Friday, June 28, 2013

Friday Food

Late. Late. Late.

And so it goes.

Thank you all so much for your kind words about my cousin, Shannan.  

I've been feeling really sad and still shocked about it all.

Being a mama sheds a very different kind of light on things, as you all know.

I find it hard to write the blog when I'm feeling like this.

I'm a big of a cat when I'm hurt.  I'd rather just find a dark, cool place to hide than talk it out.

But, weirdly, life goes on and today I felt like I could write.

So I did.

And it's Friday so ... FOOD!

It's alllll about the easy food here these days.

High today is supposed to be 106.

Fahrenheit.

Lots of melon for dinner.  Cold pastas.  Things on the grill.

And eggs.

As always, eggs.

I walk to the backyard, get the eggs, put them in the fridge, get them out of the fridge and cook them in minutes.

So, long lost Friday Food returns today with Friday Food Frittata.

Backyard Frittata

Ingredients:
Butter and oil
salt and pepper
6 eggs
Shallots or onions - lots.  Enough to fill a 10 inch skillet as they will cook down.
splash of cream (optional)
Some grated cheese (optional) (I used some strong chedder, but any will do.)
Chia seeds (optional)

 To Make:
 Slice all your shallots into thin pieces.
Put a slab of butter in the skillet and let it melt down, but keep the heat rather low.
Add the shallots, salt them a bit, not too much because you will want to salt the eggs well.
Cook these on lowish for a good 30 minutes until the shallots (or onions) are clear and a tad brown and have reduced quite a bit.  You could cook these for an hour if you'd like, but 30 will do.

Next you'll want to remove the shallots from the skillet and add another dollop of butter or a good amount of oil and keep the heat on low.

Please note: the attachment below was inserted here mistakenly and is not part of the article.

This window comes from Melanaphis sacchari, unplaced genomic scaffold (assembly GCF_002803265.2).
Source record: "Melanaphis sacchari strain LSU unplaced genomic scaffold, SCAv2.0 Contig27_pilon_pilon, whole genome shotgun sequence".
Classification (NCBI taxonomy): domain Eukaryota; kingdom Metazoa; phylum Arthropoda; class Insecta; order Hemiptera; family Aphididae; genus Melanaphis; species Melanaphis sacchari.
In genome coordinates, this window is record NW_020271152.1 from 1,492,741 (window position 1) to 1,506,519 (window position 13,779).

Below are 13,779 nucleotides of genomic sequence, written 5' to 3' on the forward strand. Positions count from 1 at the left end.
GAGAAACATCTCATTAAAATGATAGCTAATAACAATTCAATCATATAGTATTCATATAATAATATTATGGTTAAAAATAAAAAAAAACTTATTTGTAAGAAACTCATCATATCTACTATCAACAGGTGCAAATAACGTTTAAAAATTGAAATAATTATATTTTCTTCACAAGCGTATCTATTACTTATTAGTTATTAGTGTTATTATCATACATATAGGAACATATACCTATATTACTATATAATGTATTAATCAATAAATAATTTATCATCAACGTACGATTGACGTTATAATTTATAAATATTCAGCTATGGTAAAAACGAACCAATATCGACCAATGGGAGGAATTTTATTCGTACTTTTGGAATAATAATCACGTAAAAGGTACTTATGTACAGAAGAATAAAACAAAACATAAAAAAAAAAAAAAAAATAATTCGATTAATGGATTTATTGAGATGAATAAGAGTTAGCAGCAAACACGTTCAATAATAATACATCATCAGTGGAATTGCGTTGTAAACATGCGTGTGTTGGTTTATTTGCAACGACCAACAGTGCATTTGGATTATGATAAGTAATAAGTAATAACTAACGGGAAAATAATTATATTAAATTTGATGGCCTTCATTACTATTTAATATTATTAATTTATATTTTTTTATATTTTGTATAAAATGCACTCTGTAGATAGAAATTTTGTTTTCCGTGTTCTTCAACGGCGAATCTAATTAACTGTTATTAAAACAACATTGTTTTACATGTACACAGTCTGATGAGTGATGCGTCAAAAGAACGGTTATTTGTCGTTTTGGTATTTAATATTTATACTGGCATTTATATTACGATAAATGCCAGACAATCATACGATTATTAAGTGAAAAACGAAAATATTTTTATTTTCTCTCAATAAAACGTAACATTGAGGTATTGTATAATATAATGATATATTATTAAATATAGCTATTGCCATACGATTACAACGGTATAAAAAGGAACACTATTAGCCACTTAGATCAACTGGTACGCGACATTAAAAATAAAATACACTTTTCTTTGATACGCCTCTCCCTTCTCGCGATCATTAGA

While the skillet is heating up crack the eggs in a bowl, add a little cream or milk, salt liberally and whip it good until it's all airy and frothy.  You can add the chia seeds now if you use them.
Pour the eggs into the hot buttery pan, add the onions and stir well to mix.
Cook for about 8-10 minutes or until the eggs look set.  
Grate some cheese on at the last minute to give it a melty yummy cheese topping.
If you want, you could put the whole skillet in the broiler for JUST a tad to brown the top, but I didn't bother.

I served mine with some cold farrow with a lemon vinaigrette sauce.







EAT!


ENJOY!

See you dearies on Monday.

I hope to be back in the saddle by then.

Right now we're going swimming.



4 comments:

  1. Oh, Thank you. I made scrambled eggs to put on toast last night and it was just wonderful. A last minute, I-haven't-thought-about-dinner-yet kind of meal. This offers a bit of variety, for sure.

    Yes, hot here, too. Hoping to get into the garden in the morning early-early as there is plenty to do, but if I wait till even 9 am, its just too hot. Ugh. I like warmth, I no like summer in central Texas.

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  2. Good to see you back. Know just what you mean. This food looks lovely, but too hot here to cook anything. Supposed to be near 100 for days. Days. I hate this heat. No AC. Triggers my migraines. I do not know how you can live with this kind of weather for months. Yes, I am whining. I likely will be until the temp drops below 85. I might need to move back to Seattle. :-(

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  3. Grief is odd stuff. It can be all overtaking and then it can simply sit waiting in the corner quietly to re-enter your awareness. Life with grief in it simply plods on. People who are sad still want and need feeding, as it turns out. According to our community habits of bringing food to a grieving family, we must think people who are sad need LOTS to eat. Or maybe we think they ought not be bothered with cooking? At any rate. Sad, happy, hot or not, people gotta eat dinner. And your dinner here looks like just the ticket.

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  4. WHY do you people live places that are 106 in JUNE!?!

    106? What? That's ridiculous. That's fargin' ridiculous.

    It's gonna be, like, 82 today and I'm freaking out and using every fan we own.

    Come to Northwest, dearie. We have salt water, fish and chips, and you can't swing a dead cat without hitting a hipster cause or a farmer's market.

    And it's not 106. EVER.

    I'm interested in cooking farrow. I've heard it's nutty and delicious. I have a lemon vinaigrette that I use for quinoa that I think would work wonderfully for that...
    (And your soap is on it's way - off topic and BTW.)

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